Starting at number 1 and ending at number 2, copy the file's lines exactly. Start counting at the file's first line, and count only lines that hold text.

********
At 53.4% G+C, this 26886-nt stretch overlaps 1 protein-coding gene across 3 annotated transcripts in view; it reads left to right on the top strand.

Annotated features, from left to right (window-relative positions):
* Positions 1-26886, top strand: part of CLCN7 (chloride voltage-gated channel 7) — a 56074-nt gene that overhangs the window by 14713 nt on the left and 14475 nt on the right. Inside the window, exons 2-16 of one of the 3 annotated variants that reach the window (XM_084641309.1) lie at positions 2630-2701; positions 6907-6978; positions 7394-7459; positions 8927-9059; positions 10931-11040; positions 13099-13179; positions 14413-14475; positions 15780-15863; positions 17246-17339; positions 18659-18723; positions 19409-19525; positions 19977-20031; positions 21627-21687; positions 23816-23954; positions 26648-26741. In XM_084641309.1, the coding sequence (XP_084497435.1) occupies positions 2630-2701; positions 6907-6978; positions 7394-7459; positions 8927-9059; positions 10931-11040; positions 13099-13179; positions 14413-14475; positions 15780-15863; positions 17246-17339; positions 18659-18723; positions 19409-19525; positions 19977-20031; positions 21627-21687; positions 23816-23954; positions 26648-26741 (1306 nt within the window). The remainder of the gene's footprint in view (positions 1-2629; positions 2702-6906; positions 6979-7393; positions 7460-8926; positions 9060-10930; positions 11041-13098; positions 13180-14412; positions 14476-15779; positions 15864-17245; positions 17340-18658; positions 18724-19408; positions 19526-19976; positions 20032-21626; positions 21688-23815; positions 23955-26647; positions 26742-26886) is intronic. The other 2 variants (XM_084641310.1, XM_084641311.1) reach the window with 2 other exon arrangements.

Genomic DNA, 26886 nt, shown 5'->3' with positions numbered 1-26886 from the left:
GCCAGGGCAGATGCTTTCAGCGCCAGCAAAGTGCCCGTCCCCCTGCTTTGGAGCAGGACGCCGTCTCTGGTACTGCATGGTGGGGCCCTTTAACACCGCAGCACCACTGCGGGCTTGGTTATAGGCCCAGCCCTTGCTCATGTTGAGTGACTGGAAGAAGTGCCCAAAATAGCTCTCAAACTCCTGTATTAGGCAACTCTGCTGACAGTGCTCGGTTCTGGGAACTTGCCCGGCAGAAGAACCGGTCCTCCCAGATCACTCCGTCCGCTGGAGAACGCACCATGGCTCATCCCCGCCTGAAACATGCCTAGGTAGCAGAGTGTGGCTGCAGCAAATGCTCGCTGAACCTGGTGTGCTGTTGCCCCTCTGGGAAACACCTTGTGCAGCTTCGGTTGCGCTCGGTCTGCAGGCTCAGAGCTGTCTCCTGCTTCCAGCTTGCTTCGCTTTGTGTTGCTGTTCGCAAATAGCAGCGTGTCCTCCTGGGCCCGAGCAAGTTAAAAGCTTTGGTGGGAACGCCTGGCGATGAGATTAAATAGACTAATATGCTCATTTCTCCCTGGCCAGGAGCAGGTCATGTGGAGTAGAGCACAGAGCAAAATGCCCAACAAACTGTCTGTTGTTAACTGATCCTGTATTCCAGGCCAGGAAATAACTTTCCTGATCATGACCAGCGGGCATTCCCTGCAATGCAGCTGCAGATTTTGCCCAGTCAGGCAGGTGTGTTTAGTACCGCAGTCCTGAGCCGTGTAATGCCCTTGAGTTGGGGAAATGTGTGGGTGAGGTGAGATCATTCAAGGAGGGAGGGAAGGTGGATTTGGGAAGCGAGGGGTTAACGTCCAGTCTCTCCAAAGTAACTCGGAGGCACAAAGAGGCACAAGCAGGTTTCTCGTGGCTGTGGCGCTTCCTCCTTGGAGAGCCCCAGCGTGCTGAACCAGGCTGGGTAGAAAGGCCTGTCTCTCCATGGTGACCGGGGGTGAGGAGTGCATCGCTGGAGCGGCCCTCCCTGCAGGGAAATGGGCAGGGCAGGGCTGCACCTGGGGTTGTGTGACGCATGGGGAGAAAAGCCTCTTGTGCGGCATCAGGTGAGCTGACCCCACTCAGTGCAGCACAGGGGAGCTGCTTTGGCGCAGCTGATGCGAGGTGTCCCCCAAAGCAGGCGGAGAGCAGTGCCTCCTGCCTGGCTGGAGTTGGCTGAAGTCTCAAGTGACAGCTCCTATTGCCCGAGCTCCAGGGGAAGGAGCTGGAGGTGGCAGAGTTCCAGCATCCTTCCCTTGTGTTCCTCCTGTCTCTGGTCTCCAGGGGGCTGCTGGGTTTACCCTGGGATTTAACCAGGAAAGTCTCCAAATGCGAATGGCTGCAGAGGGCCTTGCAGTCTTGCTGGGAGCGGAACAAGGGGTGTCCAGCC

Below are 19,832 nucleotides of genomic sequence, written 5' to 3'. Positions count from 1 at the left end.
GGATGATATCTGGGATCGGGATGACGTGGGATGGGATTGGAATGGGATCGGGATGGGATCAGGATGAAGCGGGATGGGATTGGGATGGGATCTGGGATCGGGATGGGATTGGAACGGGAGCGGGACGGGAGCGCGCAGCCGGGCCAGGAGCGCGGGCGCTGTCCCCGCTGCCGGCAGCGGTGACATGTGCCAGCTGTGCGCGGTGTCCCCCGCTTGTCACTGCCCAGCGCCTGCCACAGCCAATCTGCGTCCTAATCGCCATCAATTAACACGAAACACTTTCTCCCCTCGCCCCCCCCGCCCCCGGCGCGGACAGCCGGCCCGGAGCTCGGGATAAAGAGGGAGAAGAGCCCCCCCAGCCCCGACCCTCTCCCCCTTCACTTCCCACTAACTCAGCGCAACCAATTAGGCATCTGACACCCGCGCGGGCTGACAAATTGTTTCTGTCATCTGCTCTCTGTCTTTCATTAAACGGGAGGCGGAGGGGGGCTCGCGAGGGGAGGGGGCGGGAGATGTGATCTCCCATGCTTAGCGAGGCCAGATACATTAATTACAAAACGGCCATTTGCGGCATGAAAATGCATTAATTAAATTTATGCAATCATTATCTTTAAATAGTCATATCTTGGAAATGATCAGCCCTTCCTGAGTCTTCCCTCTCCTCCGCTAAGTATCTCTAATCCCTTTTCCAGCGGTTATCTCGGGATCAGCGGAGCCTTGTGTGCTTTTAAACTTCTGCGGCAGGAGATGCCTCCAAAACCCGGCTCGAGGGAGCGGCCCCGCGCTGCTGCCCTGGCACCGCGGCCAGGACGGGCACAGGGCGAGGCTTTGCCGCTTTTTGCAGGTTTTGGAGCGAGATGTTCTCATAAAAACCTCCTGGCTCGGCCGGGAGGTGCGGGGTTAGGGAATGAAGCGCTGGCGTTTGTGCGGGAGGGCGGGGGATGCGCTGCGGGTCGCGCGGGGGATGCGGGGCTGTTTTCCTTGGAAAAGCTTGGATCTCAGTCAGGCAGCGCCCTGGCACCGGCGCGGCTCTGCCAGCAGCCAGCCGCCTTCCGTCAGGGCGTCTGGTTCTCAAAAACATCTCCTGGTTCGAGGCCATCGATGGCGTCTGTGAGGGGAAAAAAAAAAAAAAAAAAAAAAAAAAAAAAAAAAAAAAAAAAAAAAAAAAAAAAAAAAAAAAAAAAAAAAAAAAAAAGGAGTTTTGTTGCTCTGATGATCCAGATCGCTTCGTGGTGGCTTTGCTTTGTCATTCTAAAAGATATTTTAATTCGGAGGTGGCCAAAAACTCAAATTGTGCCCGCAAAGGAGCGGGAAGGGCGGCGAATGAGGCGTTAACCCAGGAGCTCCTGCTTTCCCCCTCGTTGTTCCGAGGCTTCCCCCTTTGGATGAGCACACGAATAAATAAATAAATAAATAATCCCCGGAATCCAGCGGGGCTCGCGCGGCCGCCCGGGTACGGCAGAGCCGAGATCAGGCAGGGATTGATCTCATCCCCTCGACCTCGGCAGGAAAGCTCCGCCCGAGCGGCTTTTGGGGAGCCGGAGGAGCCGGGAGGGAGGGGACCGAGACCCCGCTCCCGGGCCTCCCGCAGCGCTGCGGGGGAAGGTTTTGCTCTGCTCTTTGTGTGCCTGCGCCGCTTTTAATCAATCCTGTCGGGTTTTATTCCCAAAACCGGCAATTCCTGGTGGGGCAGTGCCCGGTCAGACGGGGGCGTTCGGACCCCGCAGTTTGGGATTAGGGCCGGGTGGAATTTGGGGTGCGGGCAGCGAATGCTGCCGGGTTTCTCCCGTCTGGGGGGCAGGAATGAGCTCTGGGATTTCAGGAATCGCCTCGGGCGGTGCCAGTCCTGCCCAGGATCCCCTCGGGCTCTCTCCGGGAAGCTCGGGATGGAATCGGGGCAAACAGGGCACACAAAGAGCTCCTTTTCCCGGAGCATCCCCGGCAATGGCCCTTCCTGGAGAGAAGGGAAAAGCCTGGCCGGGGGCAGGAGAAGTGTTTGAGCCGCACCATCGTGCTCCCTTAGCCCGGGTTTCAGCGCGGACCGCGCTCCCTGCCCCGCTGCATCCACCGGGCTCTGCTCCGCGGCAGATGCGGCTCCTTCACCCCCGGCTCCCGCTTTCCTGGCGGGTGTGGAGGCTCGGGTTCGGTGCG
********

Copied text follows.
At 53.4% G+C, this 26886-nt stretch overlaps 1 protein-coding gene across 3 annotated transcripts in view; it reads left to right on the top strand.

Annotated features, from left to right (window-relative positions):